Everyone loves a good story. Or maybe what I mean is, I love a good story. Stories, like music, open the heart and mind. They are relaxing and that relaxation can allow the message of the story to find an easier access to anyone's life. Stories, when they are any good, are a comfortable and indirect way of seeing wider possibilities. A good story doesn't say, "You jerk! Be a Buddhist!" but instead lays out possibilities for consideration... and all from the comfort of your easy chair. This comfortable opening-up makes it easier for anyone to consider doing something about the wider possibilities in their lives. This, to my mind, is a positive development.

The downside of stories/mythology (or even religious texts, I'd say) is that anyone might try to find perpetual comfort in them ... comfort without action. In Zen Buddhism, for example, this finding of comfort is sometimes called "nesting" -- finding a secure home with secure boundaries. These boundaries lead to righteousness and bloodshed because 'my' securities will always depend on keeping 'you' and your mythologies at bay... I must protect my mythologies, my stories. When this happens, the openness that stories can provide in the first place gets stymied and stale for anyone who might simply believe them ... and then go on believing them.

Sorry if this is off-topic. It's just what I thought of.
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Re: The Pros and Cons of Mythology

Postby Will » Wed Jan 14, 2009 3:35 pm

retrofuturist wrote:Greetings Mike,
mikenz66 wrote:I'm curious where you think "mythology" starts? At Rebirth? At Planes of Existence? ... ?


A very good question and I don't think I can give you a categorical answer other than to say I don't include rebirth as mythology.

Generally speaking, I would include under the banner of "mythology" which:

* Seems improbable
* Does not in any way add to the Dhammic value of the lesson being taught (e.g. flying when one could walk, devas approaching the Buddha when they could have just been householders, nagas, yakkas, all the other goblins, mega-beasts etc.)

Metta,
Retro. :)


Retro, Sounds like your notion of "mythology" is mainly that which is hard for you to accept as true.

A real myth is attractive to most folks because it is a tale well told with depths of meaning behind many symbols.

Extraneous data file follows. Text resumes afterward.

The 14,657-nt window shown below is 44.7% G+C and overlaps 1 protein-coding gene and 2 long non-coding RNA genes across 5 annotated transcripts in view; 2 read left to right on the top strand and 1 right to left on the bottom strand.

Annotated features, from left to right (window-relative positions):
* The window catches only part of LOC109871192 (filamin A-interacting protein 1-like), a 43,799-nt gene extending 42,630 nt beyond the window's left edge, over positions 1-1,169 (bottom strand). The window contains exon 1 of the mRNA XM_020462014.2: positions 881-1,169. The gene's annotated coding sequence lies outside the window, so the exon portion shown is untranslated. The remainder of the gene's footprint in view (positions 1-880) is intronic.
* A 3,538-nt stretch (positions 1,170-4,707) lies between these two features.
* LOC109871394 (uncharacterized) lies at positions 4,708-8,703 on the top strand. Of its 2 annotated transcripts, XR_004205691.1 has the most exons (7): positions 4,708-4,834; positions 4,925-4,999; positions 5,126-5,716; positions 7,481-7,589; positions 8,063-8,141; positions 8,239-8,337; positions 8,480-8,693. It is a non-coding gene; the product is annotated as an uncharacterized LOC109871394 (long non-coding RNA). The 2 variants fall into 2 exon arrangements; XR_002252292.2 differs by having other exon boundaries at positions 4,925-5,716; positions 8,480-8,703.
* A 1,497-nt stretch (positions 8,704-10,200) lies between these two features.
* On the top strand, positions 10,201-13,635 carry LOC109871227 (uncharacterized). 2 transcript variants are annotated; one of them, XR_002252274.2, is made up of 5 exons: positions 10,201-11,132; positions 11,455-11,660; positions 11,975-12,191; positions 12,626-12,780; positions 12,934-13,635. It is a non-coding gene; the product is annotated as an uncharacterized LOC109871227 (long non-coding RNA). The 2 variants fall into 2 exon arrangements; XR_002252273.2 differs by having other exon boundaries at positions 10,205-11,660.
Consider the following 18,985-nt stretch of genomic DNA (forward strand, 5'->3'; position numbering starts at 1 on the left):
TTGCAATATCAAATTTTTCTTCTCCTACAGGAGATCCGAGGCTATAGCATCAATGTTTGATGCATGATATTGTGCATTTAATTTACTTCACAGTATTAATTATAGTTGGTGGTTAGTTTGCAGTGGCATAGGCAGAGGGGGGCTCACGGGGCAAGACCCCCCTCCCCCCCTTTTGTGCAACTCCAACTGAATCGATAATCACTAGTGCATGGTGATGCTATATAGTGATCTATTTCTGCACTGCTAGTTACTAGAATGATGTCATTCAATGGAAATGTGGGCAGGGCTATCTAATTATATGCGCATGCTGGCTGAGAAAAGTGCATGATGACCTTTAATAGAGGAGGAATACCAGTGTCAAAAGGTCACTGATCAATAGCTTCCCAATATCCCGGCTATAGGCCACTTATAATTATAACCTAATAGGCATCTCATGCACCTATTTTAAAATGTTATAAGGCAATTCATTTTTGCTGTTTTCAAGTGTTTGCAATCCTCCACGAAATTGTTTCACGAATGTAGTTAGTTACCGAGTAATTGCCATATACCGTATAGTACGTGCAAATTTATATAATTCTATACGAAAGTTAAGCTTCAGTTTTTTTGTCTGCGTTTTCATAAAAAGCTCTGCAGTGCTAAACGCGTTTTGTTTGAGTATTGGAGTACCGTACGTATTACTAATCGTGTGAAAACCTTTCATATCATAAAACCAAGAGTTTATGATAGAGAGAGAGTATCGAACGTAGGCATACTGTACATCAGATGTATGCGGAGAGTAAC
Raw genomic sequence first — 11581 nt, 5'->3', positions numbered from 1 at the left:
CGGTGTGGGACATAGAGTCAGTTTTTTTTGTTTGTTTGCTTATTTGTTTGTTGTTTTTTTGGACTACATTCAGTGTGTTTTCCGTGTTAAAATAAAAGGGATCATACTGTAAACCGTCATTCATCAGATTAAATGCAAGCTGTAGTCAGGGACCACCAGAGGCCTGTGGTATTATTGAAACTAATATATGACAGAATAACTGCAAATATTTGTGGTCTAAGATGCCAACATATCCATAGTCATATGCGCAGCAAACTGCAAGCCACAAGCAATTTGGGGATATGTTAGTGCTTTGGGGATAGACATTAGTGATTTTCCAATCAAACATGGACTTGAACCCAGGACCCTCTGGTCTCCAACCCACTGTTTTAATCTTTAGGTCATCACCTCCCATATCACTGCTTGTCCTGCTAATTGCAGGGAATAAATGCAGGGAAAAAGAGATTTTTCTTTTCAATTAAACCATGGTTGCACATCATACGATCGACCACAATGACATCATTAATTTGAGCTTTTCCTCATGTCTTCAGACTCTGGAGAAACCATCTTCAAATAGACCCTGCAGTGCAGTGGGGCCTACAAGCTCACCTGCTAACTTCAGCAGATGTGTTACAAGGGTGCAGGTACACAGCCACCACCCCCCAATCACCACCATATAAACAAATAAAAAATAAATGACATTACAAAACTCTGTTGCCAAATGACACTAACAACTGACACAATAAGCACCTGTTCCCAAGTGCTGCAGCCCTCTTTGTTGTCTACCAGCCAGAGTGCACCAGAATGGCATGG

The psychic powers and non-human beings are real, not symbols and thus not myths, to my way of thinking.

What else is "mythic" to you?

Here is a short piece that defines mythology as not just falsities: http://www.pantheon.org/articles/m/mythology.html
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Re: The Pros and Cons of Mythology

Postby Individual » Wed Jan 14, 2009 8:49 pm

retrofuturist wrote:Greetings,

I thought it might be interesting to start a thread on the pros and cons of mythology.

One of the things that attracted me to Theravada as opposed to other Buddhist traditions was that the associated mythology was by-and-large believable. In many other traditions I saw things that seemed superstitious in nature and initially I felt quite negatively towards them thinking, "The Dhamma is so great, so effective, yet you are turning people away from the rational and straightforward teachings of the Buddha". In time I came to see that Theravada had its own mythology too, and some of it (though certainly not all) was embedded within the Pali Canon itself. I found it a little disconcerting but by this stage I had enough faith in the Dhamma that such things no longer had the power to turn me away.

How do you relate to the mythology of Theravada Buddhism? What do you believe is the most productive way to respond to scriptural mythology? How does the presence of mythology complement or distort your understanding of, and appreciation for Buddhist teachings?

Metta,
Retro. :)

I think it's not the mythology or lack of mythology that matters, but the way that it's presented. If Buddhist teachers avoid speculating on the veracity of mythology, but merely present it as "traditional history," which might not be true, and suggesting it needs to be verified by science, that's great. But when Buddhist teachers are simply teaching mythology as fact, belittling those who disagree, slandering or distorting secular research on history, that would not be good.

To put it differently: What matters is whether the presentation of mythology is rooted in craving or non-craving, and whether the skepticism is rooted in craving or non-craving. There are many ways that completely fictional stories offer great insight into human nature and dhamma, in which non-fiction cannot, simply isn't as inspiring. But if people are unduly skeptical of Buddhist mythology and averse to it, that isn't good either. Such people would lack faith, and they shouldn't distort the Buddha's teaching by speculating he was speaking metaphorically or implying he was a liar.
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Re: The Pros and Cons of Mythology

Postby retrofuturist » Wed Jan 14, 2009 9:00 pm

Greetings all,